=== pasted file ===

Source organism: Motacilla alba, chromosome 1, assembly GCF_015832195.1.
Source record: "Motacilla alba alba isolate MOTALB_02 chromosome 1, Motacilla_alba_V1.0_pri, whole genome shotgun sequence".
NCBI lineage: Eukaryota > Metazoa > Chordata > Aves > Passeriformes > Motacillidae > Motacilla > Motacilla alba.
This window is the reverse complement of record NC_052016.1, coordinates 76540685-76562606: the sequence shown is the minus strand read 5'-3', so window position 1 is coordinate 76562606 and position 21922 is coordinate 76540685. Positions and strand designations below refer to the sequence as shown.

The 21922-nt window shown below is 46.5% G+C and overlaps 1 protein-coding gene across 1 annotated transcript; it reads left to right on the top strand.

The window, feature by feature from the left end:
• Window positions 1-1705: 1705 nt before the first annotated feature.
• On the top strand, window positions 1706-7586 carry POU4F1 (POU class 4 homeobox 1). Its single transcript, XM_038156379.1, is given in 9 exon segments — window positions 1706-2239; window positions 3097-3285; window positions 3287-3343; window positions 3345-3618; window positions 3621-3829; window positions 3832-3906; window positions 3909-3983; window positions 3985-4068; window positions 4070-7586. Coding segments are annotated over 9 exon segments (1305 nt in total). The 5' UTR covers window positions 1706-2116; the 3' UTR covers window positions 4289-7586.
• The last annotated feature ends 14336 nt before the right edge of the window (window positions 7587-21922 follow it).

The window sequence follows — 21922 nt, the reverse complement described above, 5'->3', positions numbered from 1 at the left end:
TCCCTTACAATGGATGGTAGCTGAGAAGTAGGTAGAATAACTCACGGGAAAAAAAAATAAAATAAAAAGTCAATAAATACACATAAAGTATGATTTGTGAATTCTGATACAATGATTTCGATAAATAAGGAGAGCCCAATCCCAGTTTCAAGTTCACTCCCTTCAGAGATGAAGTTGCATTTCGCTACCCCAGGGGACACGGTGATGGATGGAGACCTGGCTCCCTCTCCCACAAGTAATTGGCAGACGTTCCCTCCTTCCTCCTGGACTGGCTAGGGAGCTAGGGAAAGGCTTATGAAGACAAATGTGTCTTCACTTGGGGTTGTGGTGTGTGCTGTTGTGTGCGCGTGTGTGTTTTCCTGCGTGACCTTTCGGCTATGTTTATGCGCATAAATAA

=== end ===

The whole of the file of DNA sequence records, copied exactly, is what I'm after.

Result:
Source organism: Motacilla alba, chromosome 1, assembly GCF_015832195.1.
Source record: "Motacilla alba alba isolate MOTALB_02 chromosome 1, Motacilla_alba_V1.0_pri, whole genome shotgun sequence".
NCBI lineage: Eukaryota > Metazoa > Chordata > Aves > Passeriformes > Motacillidae > Motacilla > Motacilla alba.
This window is the reverse complement of record NC_052016.1, coordinates 76540685-76562606: the sequence shown is the minus strand read 5'-3', so window position 1 is coordinate 76562606 and position 21922 is coordinate 76540685. Positions and strand designations below refer to the sequence as shown.

The 21922-nt window shown below is 46.5% G+C and overlaps 1 protein-coding gene across 1 annotated transcript; it reads left to right on the top strand.

The window, feature by feature from the left end:
• Window positions 1-1705: 1705 nt before the first annotated feature.
• On the top strand, window positions 1706-7586 carry POU4F1 (POU class 4 homeobox 1). Its single transcript, XM_038156379.1, is given in 9 exon segments — window positions 1706-2239; window positions 3097-3285; window positions 3287-3343; window positions 3345-3618; window positions 3621-3829; window positions 3832-3906; window positions 3909-3983; window positions 3985-4068; window positions 4070-7586. Coding segments are annotated over 9 exon segments (1305 nt in total). The 5' UTR covers window positions 1706-2116; the 3' UTR covers window positions 4289-7586.
• The last annotated feature ends 14336 nt before the right edge of the window (window positions 7587-21922 follow it).

The window sequence follows — 21922 nt, the reverse complement described above, 5'->3', positions numbered from 1 at the left end:
TCCCTTACAATGGATGGTAGCTGAGAAGTAGGTAGAATAACTCACGGGAAAAAAAAATAAAATAAAAAGTCAATAAATACACATAAAGTATGATTTGTGAATTCTGATACAATGATTTCGATAAATAAGGAGAGCCCAATCCCAGTTTCAAGTTCACTCCCTTCAGAGATGAAGTTGCATTTCGCTACCCCAGGGGACACGGTGATGGATGGAGACCTGGCTCCCTCTCCCACAAGTAATTGGCAGACGTTCCCTCCTTCCTCCTGGACTGGCTAGGGAGCTAGGGAAAGGCTTATGAAGACAAATGTGTCTTCACTTGGGGTTGTGGTGTGTGCTGTTGTGTGCGCGTGTGTGTTTTCCTGCGTGACCTTTCGGCTATGTTTATGCGCATAAATAA